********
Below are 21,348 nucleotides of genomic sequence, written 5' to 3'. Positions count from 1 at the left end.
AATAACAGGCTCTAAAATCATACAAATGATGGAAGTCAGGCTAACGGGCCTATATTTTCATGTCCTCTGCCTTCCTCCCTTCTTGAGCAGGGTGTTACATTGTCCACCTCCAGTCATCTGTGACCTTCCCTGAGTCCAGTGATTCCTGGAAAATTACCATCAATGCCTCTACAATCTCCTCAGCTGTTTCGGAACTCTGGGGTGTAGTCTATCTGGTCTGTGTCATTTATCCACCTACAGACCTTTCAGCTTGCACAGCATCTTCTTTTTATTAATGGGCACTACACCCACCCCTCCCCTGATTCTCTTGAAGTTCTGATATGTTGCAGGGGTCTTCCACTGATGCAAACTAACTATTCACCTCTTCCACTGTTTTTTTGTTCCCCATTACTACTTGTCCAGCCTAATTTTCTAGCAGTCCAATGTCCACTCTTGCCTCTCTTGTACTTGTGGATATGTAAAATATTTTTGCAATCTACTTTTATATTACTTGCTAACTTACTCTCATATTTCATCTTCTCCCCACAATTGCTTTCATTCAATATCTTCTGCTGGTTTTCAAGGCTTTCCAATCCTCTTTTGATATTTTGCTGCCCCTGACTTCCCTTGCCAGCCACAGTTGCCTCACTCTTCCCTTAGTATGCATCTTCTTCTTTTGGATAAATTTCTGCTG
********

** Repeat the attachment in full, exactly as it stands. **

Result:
Below are 21,348 nucleotides of genomic sequence, written 5' to 3'. Positions count from 1 at the left end.
AATAACAGGCTCTAAAATCATACAAATGATGGAAGTCAGGCTAACGGGCCTATATTTTCATGTCCTCTGCCTTCCTCCCTTCTTGAGCAGGGTGTTACATTGTCCACCTCCAGTCATCTGTGACCTTCCCTGAGTCCAGTGATTCCTGGAAAATTACCATCAATGCCTCTACAATCTCCTCAGCTGTTTCGGAACTCTGGGGTGTAGTCTATCTGGTCTGTGTCATTTATCCACCTACAGACCTTTCAGCTTGCACAGCATCTTCTTTTTATTAATGGGCACTACACCCACCCCTCCCCTGATTCTCTTGAAGTTCTGATATGTTGCAGGGGTCTTCCACTGATGCAAACTAACTATTCACCTCTTCCACTGTTTTTTTGTTCCCCATTACTACTTGTCCAGCCTAATTTTCTAGCAGTCCAATGTCCACTCTTGCCTCTCTTGTACTTGTGGATATGTAAAATATTTTTGCAATCTACTTTTATATTACTTGCTAACTTACTCTCATATTTCATCTTCTCCCCACAATTGCTTTCATTCAATATCTTCTGCTGGTTTTCAAGGCTTTCCAATCCTCTTTTGATATTTTGCTGCCCCTGACTTCCCTTGCCAGCCACAGTTGCCTCACTCTTCCCTTAGTATGCATCTTCTTCTTTTGGATAAATTTCTGCTG